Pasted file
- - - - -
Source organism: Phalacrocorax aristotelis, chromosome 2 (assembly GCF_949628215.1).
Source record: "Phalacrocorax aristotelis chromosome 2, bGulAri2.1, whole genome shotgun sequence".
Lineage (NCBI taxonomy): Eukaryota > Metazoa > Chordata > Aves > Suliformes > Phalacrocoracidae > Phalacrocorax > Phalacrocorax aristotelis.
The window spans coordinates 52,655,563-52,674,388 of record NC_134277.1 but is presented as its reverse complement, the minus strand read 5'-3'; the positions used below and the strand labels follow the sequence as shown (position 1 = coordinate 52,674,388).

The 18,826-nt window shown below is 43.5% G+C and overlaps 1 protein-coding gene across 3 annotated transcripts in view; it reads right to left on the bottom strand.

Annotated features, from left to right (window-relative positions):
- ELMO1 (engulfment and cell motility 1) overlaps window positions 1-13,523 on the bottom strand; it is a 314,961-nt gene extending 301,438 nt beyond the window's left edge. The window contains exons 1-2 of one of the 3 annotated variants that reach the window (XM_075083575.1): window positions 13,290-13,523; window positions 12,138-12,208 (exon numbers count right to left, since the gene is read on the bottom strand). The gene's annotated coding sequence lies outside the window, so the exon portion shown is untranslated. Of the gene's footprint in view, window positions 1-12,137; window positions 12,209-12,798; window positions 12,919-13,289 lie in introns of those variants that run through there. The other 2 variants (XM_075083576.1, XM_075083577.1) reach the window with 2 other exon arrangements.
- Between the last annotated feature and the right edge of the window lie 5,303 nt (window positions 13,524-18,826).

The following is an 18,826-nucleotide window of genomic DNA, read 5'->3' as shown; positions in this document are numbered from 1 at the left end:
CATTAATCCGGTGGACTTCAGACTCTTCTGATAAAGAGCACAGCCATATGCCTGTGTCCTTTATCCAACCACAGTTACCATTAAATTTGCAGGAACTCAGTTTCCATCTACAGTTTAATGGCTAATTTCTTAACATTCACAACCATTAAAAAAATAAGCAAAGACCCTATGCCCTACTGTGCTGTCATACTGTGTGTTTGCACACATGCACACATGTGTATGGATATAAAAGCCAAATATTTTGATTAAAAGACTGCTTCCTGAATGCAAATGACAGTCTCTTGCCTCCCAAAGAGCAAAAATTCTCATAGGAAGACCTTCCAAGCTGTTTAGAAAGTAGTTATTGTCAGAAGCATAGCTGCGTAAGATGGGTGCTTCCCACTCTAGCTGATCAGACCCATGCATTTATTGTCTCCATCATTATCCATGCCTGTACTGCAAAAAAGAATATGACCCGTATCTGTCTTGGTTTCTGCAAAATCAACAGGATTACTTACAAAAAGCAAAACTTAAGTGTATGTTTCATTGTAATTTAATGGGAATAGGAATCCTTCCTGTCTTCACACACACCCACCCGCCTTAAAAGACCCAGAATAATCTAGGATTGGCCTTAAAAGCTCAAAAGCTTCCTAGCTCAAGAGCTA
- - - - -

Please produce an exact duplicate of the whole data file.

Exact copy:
Source organism: Phalacrocorax aristotelis, chromosome 2 (assembly GCF_949628215.1).
Source record: "Phalacrocorax aristotelis chromosome 2, bGulAri2.1, whole genome shotgun sequence".
Lineage (NCBI taxonomy): Eukaryota > Metazoa > Chordata > Aves > Suliformes > Phalacrocoracidae > Phalacrocorax > Phalacrocorax aristotelis.
The window spans coordinates 52,655,563-52,674,388 of record NC_134277.1 but is presented as its reverse complement, the minus strand read 5'-3'; the positions used below and the strand labels follow the sequence as shown (position 1 = coordinate 52,674,388).

The 18,826-nt window shown below is 43.5% G+C and overlaps 1 protein-coding gene across 3 annotated transcripts in view; it reads right to left on the bottom strand.

Annotated features, from left to right (window-relative positions):
- ELMO1 (engulfment and cell motility 1) overlaps window positions 1-13,523 on the bottom strand; it is a 314,961-nt gene extending 301,438 nt beyond the window's left edge. The window contains exons 1-2 of one of the 3 annotated variants that reach the window (XM_075083575.1): window positions 13,290-13,523; window positions 12,138-12,208 (exon numbers count right to left, since the gene is read on the bottom strand). The gene's annotated coding sequence lies outside the window, so the exon portion shown is untranslated. Of the gene's footprint in view, window positions 1-12,137; window positions 12,209-12,798; window positions 12,919-13,289 lie in introns of those variants that run through there. The other 2 variants (XM_075083576.1, XM_075083577.1) reach the window with 2 other exon arrangements.
- Between the last annotated feature and the right edge of the window lie 5,303 nt (window positions 13,524-18,826).

The following is an 18,826-nucleotide window of genomic DNA, read 5'->3' as shown; positions in this document are numbered from 1 at the left end:
CATTAATCCGGTGGACTTCAGACTCTTCTGATAAAGAGCACAGCCATATGCCTGTGTCCTTTATCCAACCACAGTTACCATTAAATTTGCAGGAACTCAGTTTCCATCTACAGTTTAATGGCTAATTTCTTAACATTCACAACCATTAAAAAAATAAGCAAAGACCCTATGCCCTACTGTGCTGTCATACTGTGTGTTTGCACACATGCACACATGTGTATGGATATAAAAGCCAAATATTTTGATTAAAAGACTGCTTCCTGAATGCAAATGACAGTCTCTTGCCTCCCAAAGAGCAAAAATTCTCATAGGAAGACCTTCCAAGCTGTTTAGAAAGTAGTTATTGTCAGAAGCATAGCTGCGTAAGATGGGTGCTTCCCACTCTAGCTGATCAGACCCATGCATTTATTGTCTCCATCATTATCCATGCCTGTACTGCAAAAAAGAATATGACCCGTATCTGTCTTGGTTTCTGCAAAATCAACAGGATTACTTACAAAAAGCAAAACTTAAGTGTATGTTTCATTGTAATTTAATGGGAATAGGAATCCTTCCTGTCTTCACACACACCCACCCGCCTTAAAAGACCCAGAATAATCTAGGATTGGCCTTAAAAGCTCAAAAGCTTCCTAGCTCAAGAGCTA